Pregnancy After Menopause


Dear Midwife,
I am 38 years old and have been in menopause for 12 years or so. I have not had a period since Septemeber 2001. Late march of this year I started having pregnancy symptoms and called my doctor. I had two blood test done and an ultrasound. The blood test were negative, both were under 5 and ultrasound showed a cyst on my ovary.

My doctor did pap smear and it came back precancerous. He scheduled 2 outpatient surgeries so he could further explore. Before going to my pre-op appointment, I started passing old black/brown blood, this lasted about 5 days. When I saw doctor on May 29 during pre-op visit, I told him about this and he said he would also be doing a d&c. I had CBC test and urine test done that day.

My doctor called me on June 3 and said the urine test came back positive for pregnancy. He is going to do a beta serum test on Monday before surgery to rule out pregnancy. I had car accident yesterday and at hospital they gave me a blood test that came back positive but a 7 level.

What does this mean, is this hcg level low due to the fact of menopause, will the levels rise before Monday? I am scared and would like to ease my mind before Monday. Any info is greatly appreciated.


If the pregnancy was viable, the level would be rising. However, with your other symptoms, it might be that the hcg would be rising due to other causes.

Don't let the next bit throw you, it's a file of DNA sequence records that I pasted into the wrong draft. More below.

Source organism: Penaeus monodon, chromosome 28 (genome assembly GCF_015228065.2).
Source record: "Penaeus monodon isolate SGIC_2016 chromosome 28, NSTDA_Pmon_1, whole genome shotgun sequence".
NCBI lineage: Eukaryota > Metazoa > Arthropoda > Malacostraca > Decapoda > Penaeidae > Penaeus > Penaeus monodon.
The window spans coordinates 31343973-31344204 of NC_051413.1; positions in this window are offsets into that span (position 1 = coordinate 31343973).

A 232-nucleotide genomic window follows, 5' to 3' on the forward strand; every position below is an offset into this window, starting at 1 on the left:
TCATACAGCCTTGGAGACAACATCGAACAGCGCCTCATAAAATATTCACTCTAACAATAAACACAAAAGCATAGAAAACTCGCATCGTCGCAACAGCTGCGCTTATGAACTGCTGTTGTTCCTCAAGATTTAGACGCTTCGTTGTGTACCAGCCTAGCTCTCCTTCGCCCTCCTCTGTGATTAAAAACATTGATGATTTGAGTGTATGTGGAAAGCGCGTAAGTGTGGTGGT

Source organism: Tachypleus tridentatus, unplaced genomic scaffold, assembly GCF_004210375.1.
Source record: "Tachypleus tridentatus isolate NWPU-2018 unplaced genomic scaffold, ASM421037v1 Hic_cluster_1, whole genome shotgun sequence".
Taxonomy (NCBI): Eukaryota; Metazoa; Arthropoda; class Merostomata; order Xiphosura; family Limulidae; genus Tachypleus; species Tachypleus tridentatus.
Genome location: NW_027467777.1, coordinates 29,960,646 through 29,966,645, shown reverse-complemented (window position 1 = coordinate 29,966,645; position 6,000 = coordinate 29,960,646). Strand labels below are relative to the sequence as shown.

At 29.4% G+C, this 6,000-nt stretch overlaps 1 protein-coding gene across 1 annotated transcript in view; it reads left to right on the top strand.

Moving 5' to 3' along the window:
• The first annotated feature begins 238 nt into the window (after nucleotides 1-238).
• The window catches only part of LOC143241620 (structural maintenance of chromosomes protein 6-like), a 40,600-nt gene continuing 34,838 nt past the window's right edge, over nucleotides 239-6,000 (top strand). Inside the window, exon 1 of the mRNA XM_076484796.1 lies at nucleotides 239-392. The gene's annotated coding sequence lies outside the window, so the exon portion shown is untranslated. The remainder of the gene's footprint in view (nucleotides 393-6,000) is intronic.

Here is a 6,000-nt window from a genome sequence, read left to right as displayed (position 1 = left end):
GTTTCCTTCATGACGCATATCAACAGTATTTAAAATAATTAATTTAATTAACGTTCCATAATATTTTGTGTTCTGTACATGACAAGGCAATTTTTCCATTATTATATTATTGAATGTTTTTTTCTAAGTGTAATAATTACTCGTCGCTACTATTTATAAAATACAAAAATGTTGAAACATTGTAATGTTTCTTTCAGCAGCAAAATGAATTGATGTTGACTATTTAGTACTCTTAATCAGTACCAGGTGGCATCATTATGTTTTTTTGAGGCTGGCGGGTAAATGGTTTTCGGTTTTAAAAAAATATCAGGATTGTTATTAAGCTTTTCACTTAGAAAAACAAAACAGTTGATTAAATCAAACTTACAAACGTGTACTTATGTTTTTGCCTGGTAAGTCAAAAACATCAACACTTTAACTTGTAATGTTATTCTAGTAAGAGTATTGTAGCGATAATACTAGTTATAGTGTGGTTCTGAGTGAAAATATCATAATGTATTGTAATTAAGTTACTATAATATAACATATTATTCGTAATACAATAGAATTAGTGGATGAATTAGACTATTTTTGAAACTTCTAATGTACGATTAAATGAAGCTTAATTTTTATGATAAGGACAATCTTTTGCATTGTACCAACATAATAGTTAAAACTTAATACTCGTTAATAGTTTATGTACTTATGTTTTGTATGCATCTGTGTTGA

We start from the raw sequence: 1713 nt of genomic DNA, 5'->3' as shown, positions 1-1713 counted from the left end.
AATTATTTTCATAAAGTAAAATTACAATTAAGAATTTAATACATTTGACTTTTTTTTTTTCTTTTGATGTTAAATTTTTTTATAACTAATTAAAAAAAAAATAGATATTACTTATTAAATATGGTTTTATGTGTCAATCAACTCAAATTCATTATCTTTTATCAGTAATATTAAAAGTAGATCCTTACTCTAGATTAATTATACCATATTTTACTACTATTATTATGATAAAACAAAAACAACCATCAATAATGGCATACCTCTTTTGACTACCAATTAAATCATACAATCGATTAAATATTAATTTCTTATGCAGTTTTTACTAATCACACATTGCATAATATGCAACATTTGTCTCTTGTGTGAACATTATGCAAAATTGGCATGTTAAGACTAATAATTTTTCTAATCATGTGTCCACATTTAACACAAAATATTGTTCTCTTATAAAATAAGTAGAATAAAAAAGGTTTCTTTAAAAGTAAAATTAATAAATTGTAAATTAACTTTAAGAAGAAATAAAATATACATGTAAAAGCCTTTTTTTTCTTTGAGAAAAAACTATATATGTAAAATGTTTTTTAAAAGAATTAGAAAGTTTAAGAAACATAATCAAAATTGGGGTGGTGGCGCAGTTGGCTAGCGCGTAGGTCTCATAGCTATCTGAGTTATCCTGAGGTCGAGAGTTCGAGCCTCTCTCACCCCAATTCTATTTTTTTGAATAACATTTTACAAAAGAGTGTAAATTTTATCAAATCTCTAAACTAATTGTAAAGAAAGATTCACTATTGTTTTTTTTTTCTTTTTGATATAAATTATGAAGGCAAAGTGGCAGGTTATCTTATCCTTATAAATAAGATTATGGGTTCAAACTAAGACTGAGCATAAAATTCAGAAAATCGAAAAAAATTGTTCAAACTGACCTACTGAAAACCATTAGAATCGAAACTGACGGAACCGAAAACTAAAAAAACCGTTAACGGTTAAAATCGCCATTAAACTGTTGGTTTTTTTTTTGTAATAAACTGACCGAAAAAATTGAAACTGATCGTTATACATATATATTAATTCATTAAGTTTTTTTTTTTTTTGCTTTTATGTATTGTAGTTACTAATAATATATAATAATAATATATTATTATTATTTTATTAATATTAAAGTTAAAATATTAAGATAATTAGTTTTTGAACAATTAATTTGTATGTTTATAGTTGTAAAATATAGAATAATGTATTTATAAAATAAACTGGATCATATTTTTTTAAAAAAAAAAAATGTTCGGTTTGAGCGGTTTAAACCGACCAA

It sounds like you are getting good care, fortunately, and I do wish you well!

-- Cynthia, CNM. PhD.

Cynthia Flynn

Cynthia Flynn, CNM. PhD, is the General Director of the Family Health and Birth Center which provides prenatal, birth, postnatal, gynecological and primary health care to underserved women and their families in Washington, D.C. Recently Cynthia served as Associate Professor of Nursing at Seattle University. There she not only taught, but remained in full scope clinical midwifery practice at Valley Medical Center where she cared for pregnant and birthing women, and practices well-woman gynecology, family planning, and treatment of sexually transmitted diseases.

Cynthia founded Columbia Women's Clinic and Birth Center, where she took care of pregnant women and infants up to two weeks of age and attended both birth center and hospital births. Before Cynthia earned her CNM, she worked as a registered nurse in labor and delivery and postpartum and is a certified Doula and Doula trainer.